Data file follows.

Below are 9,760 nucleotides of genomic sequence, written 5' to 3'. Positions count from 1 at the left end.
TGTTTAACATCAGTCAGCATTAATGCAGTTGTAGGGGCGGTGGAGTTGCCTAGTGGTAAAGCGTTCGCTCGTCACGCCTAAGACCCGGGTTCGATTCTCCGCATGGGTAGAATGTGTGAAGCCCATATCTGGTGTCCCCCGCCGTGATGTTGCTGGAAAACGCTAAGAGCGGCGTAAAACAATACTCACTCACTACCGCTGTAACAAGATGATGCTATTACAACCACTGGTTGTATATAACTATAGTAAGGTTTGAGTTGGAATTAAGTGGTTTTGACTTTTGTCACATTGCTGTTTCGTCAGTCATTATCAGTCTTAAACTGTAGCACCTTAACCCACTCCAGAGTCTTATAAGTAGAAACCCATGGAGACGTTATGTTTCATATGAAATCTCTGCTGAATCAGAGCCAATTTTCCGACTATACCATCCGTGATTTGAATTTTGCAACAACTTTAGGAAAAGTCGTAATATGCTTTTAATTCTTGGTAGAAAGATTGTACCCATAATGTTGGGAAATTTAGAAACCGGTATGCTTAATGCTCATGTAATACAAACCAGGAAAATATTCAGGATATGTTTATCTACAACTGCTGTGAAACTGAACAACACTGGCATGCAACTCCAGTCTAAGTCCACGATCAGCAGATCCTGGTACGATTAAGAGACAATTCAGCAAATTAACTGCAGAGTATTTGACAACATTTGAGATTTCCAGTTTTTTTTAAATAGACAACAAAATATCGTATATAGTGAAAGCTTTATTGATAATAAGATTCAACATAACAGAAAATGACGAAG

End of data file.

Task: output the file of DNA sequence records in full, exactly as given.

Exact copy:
Below are 9,760 nucleotides of genomic sequence, written 5' to 3'. Positions count from 1 at the left end.
TGTTTAACATCAGTCAGCATTAATGCAGTTGTAGGGGCGGTGGAGTTGCCTAGTGGTAAAGCGTTCGCTCGTCACGCCTAAGACCCGGGTTCGATTCTCCGCATGGGTAGAATGTGTGAAGCCCATATCTGGTGTCCCCCGCCGTGATGTTGCTGGAAAACGCTAAGAGCGGCGTAAAACAATACTCACTCACTACCGCTGTAACAAGATGATGCTATTACAACCACTGGTTGTATATAACTATAGTAAGGTTTGAGTTGGAATTAAGTGGTTTTGACTTTTGTCACATTGCTGTTTCGTCAGTCATTATCAGTCTTAAACTGTAGCACCTTAACCCACTCCAGAGTCTTATAAGTAGAAACCCATGGAGACGTTATGTTTCATATGAAATCTCTGCTGAATCAGAGCCAATTTTCCGACTATACCATCCGTGATTTGAATTTTGCAACAACTTTAGGAAAAGTCGTAATATGCTTTTAATTCTTGGTAGAAAGATTGTACCCATAATGTTGGGAAATTTAGAAACCGGTATGCTTAATGCTCATGTAATACAAACCAGGAAAATATTCAGGATATGTTTATCTACAACTGCTGTGAAACTGAACAACACTGGCATGCAACTCCAGTCTAAGTCCACGATCAGCAGATCCTGGTACGATTAAGAGACAATTCAGCAAATTAACTGCAGAGTATTTGACAACATTTGAGATTTCCAGTTTTTTTTAAATAGACAACAAAATATCGTATATAGTGAAAGCTTTATTGATAATAAGATTCAACATAACAGAAAATGACGAAG